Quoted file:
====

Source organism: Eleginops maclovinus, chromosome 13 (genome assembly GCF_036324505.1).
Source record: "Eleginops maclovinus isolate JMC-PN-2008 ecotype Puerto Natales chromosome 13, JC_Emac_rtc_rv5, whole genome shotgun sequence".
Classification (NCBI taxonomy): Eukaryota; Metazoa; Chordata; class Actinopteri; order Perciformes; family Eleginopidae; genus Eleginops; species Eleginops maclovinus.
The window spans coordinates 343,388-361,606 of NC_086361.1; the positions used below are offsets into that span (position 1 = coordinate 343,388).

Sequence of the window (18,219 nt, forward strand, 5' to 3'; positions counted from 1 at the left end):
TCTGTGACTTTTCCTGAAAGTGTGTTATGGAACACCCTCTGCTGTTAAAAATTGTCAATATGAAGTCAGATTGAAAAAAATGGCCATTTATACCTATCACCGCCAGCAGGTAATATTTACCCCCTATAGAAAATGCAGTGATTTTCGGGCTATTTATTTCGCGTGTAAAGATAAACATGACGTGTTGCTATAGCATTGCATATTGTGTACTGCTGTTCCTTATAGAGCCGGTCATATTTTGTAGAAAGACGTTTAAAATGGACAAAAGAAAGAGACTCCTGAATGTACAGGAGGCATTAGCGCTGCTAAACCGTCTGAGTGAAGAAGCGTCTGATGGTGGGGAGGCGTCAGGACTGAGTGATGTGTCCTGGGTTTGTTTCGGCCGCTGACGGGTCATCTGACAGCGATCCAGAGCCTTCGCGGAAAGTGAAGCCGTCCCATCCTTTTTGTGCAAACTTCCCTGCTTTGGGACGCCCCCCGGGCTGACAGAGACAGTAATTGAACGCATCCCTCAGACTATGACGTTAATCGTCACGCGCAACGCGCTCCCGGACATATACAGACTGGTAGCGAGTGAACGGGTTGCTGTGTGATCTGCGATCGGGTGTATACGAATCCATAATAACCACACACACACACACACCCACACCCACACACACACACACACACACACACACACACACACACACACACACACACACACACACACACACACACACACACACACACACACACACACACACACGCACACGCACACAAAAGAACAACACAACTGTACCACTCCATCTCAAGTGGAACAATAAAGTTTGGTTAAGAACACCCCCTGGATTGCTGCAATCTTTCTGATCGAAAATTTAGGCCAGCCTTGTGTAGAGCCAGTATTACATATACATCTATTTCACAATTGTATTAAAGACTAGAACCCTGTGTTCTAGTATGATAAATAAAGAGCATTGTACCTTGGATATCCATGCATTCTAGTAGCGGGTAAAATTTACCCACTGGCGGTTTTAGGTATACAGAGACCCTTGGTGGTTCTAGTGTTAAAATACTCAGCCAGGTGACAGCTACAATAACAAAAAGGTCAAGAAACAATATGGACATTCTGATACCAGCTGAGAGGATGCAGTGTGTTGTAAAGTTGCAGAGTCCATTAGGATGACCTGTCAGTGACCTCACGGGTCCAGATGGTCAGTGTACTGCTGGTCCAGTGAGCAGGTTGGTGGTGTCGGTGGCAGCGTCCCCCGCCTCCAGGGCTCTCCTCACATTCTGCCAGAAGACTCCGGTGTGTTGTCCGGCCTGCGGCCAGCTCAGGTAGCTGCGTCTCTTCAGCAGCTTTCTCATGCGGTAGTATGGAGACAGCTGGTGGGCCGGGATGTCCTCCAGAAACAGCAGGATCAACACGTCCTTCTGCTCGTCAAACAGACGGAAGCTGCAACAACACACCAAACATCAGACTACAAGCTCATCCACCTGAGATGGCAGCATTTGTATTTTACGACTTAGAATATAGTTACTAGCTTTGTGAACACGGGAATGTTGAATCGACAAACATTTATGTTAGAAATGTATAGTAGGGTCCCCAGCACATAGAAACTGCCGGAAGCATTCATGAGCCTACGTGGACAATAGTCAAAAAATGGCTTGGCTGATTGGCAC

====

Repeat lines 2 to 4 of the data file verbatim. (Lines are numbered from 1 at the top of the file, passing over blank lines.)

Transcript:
Source record: "Eleginops maclovinus isolate JMC-PN-2008 ecotype Puerto Natales chromosome 13, JC_Emac_rtc_rv5, whole genome shotgun sequence".
Classification (NCBI taxonomy): Eukaryota; Metazoa; Chordata; class Actinopteri; order Perciformes; family Eleginopidae; genus Eleginops; species Eleginops maclovinus.
The window spans coordinates 343,388-361,606 of NC_086361.1; the positions used below are offsets into that span (position 1 = coordinate 343,388).